The solstice was a few days ago, but it’s not too late to feel the energy of the year coming to a close and take time to contemplate the year ahead – perhaps bringing these intentions and wishes into your meditation and physical yoga practice. I enjoyed this mindful yoga sequence on linking your yoga practice to the energy and intention of a winter solstice.

Celebrate the wonder of a beautiful new dawn!

Winter-solstice-sunrise

 

[A wee note here … if you’re seeing strange adverts (nose and ear hair trimmers) in the space below, it’s because WordPress randomly displays these ads in return for my free blog space. I don’t make money from the ads and neither do I have a choice on what appears. Perhaps over time, the hair trimmers will be replaced by yoga mats and yoga books :-). ]

Life

Where Are The Goats?

Yes, I’ll admit it. It’s been difficult to adjust to “normal life” after months of yoga bliss in the Himalayas. I’ve been back home now for over two months and apart from the happiness at seeing my husband, family and friends again, the re-entry into Western life has been challenging.

During the last few days of our yoga program, Yogi Sivadas had smiled and said, “People come to India and get a culture shock. Then they stay for a while. And then, when they go back to the West, they get a different culture shock!” How true. Of course there was an adjustment to life in McLeod Ganj, India, starting with the taxi ride from the airport, but it was really only a matter of days before different became normal, and unusual became part of regular life, including the mischievous monkeys as surprise visitors in our cottages.

Acclimation on coming home – some observations:

  • Where are the cows in the street, and the goats eating the adverts off the walls?
  • Gosh, it’s odd to sit on a chair, instead of cross-legged on the floor
  • Everyone is in a rush
  • Everyone seems to be complaining about something, and it’s almost always about something trivial
  • The local charity shop is the happy recipient of the pile of Clutter I Don’t Need Anymore. What made me think I NEEDED so much? (and don’t even get me started on Black Friday greed and hysteria)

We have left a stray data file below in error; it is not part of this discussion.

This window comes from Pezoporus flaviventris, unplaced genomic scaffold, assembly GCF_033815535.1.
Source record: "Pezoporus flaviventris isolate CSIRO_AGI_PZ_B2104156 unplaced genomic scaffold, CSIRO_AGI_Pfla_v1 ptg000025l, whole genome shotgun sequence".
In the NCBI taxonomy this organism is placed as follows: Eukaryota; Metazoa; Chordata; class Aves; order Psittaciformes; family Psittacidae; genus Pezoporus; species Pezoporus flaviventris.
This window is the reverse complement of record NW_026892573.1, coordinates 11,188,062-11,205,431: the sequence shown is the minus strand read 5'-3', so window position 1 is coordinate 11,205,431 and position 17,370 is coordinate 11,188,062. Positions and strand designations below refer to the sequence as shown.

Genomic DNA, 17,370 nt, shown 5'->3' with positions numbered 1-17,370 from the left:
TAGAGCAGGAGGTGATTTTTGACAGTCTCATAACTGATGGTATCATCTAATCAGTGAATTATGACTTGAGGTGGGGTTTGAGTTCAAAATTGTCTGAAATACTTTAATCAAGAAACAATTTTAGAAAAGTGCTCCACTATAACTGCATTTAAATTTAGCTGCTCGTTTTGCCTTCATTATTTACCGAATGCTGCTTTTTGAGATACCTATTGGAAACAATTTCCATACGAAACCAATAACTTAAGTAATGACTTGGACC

• Oh. I’m noticing it’s actually quite a challenge to be a constant “flame of consciousness”, when not everyone around me is even aware there is a candle in the room
  • How did a Starbucks chai tea latte creep into my diet again, on a regular basis?
  • Wow, it’s not as easy as I thought it would be, to stick to the healthy routine that kept me so happy in body, mind and spirit
  • The word F@*k seems to be making a more regular appearance in my vocabulary lately
  • I’m so happy to have a busy yoga teaching schedule and share some of the things I’ve learnt … now, how can I squeeze in more yoga and meditation time for me?

It soon became apparent that the shifts in lifestyle were actually less about the obvious things, like goats in the street and Tibetan monks in the shops. It’s been more about how to hold on to the simpler lifestyle I had in India, where I made do with less and yet didn’t feel I lacked anything. How I felt alive and energized every morning, even with the pressure and pace of our nine-hours-a-day-six-days-a-week schedule. How I saw life through a veil of calm and perspective, focusing only on things that mattered. Every day brought simplicity and ease into the way I thought, spoke and behaved.

The goats LOVEd eating the adverts on the walls!
The goats LOVED shredding the adverts off the walls!

And that’s the magic that I’m determined to hold on to. The goats were adorable and I miss them. But it’s the other, less tangible, pieces of the peace puzzle that I promise myself I will not lose. I’ve been preparing for the “Yoga in India” playshop I’m holding this month, and I’ve been reading through my notes of many hours spent with Yogi Sivadas, highlighting the crucial ingredients for a more balanced life.

The good news is, it’s not actually that complicated. I’ll share a summary in my next post.

[A wee note here … if you’re seeing strange adverts (nose and ear hair trimmers) in the space below, it’s because WordPress randomly displays these ads in return for my free blog space. I don’t make money from the ads and neither do I have a choice on what appears. Perhaps over time, the hair trimmers will be replaced by yoga mats and yoga books :-). ]

Travel, Yoga in India, YTT Yoga Teacher Training

Book Packing In McLeod Ganj

Book-packing-McLeod-Ganj
How can FedEx compete against this charming setup?

Yes, that’s Book Packing in McLeod Ganj, not Backpacking. The latter being a travel adventure for those exploring the Himalayas in (most likely) scruffy-baggy-unisex trousers and cotton rasta-colored friendship bracelets; seeking budget accommodation, ethnic meals and meaningful inter-cultural connections with locals and likeminded international explorers. The former being an adventure of a different sort – involving 27 books and a cheerful chappy armed with calico, a big sewing needle and red candle wax.

I had somehow amassed 27 books during my yoga teacher training: some of them part of the Kailash Tribal School of Yoga curriculum and some of them literary treats I just couldn’t resist.